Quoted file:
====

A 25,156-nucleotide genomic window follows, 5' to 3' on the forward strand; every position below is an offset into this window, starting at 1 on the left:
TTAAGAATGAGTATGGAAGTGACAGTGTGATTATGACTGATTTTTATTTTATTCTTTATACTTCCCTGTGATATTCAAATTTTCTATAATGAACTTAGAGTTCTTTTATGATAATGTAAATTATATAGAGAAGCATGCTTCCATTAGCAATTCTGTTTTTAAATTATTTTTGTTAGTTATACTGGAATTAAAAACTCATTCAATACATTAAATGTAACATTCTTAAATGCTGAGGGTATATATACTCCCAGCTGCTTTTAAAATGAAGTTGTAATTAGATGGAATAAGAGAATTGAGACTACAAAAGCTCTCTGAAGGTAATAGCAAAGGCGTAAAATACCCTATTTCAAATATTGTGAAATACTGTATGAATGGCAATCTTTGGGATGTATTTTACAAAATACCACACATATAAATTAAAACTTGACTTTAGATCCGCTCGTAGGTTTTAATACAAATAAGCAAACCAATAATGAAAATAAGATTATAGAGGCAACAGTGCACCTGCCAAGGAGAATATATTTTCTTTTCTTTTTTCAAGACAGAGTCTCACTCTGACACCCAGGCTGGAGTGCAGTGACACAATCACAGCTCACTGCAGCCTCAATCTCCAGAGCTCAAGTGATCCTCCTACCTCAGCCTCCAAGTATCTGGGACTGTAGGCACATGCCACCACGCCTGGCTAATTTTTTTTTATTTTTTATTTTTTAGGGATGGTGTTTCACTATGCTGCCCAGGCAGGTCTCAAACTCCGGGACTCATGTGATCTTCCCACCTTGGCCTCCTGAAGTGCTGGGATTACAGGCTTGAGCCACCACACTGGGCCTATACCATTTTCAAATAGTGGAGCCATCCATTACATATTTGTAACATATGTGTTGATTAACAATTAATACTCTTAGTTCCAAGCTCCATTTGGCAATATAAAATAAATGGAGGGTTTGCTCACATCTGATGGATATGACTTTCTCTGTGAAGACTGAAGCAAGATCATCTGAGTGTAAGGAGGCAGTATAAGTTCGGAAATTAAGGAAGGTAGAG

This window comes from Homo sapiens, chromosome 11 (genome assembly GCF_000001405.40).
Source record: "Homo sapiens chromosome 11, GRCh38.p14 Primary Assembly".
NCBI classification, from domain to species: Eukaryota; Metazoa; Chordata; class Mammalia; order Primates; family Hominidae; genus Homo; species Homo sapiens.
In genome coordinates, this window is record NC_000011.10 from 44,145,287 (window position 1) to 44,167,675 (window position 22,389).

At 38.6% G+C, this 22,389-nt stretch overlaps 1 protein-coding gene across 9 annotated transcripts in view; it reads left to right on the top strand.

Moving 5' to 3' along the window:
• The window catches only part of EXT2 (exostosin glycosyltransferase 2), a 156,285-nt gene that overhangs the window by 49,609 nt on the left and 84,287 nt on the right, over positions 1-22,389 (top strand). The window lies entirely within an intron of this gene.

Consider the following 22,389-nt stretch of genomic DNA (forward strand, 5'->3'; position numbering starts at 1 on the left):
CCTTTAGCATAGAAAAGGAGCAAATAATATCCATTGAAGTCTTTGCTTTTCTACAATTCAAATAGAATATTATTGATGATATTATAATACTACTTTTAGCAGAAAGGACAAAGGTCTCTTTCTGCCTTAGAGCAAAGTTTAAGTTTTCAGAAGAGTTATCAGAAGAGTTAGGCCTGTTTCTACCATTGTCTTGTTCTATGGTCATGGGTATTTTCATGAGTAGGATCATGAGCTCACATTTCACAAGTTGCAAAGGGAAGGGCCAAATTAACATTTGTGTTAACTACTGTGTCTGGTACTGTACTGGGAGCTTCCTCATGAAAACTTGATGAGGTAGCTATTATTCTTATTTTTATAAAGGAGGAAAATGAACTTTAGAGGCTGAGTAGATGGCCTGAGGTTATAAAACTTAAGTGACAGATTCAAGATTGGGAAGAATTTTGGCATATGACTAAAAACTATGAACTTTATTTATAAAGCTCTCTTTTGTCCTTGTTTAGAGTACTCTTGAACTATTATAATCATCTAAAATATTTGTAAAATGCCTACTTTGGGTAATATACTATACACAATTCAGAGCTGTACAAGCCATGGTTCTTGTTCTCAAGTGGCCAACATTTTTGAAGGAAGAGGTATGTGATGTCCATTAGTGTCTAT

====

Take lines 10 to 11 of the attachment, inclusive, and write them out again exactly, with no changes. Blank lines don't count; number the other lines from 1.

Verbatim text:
Consider the following 22,389-nt stretch of genomic DNA (forward strand, 5'->3'; position numbering starts at 1 on the left):
CCTTTAGCATAGAAAAGGAGCAAATAATATCCATTGAAGTCTTTGCTTTTCTACAATTCAAATAGAATATTATTGATGATATTATAATACTACTTTTAGCAGAAAGGACAAAGGTCTCTTTCTGCCTTAGAGCAAAGTTTAAGTTTTCAGAAGAGTTATCAGAAGAGTTAGGCCTGTTTCTACCATTGTCTTGTTCTATGGTCATGGGTATTTTCATGAGTAGGATCATGAGCTCACATTTCACAAGTTGCAAAGGGAAGGGCCAAATTAACATTTGTGTTAACTACTGTGTCTGGTACTGTACTGGGAGCTTCCTCATGAAAACTTGATGAGGTAGCTATTATTCTTATTTTTATAAAGGAGGAAAATGAACTTTAGAGGCTGAGTAGATGGCCTGAGGTTATAAAACTTAAGTGACAGATTCAAGATTGGGAAGAATTTTGGCATATGACTAAAAACTATGAACTTTATTTATAAAGCTCTCTTTTGTCCTTGTTTAGAGTACTCTTGAACTATTATAATCATCTAAAATATTTGTAAAATGCCTACTTTGGGTAATATACTATACACAATTCAGAGCTGTACAAGCCATGGTTCTTGTTCTCAAGTGGCCAACATTTTTGAAGGAAGAGGTATGTGATGTCCATTAGTGTCTAT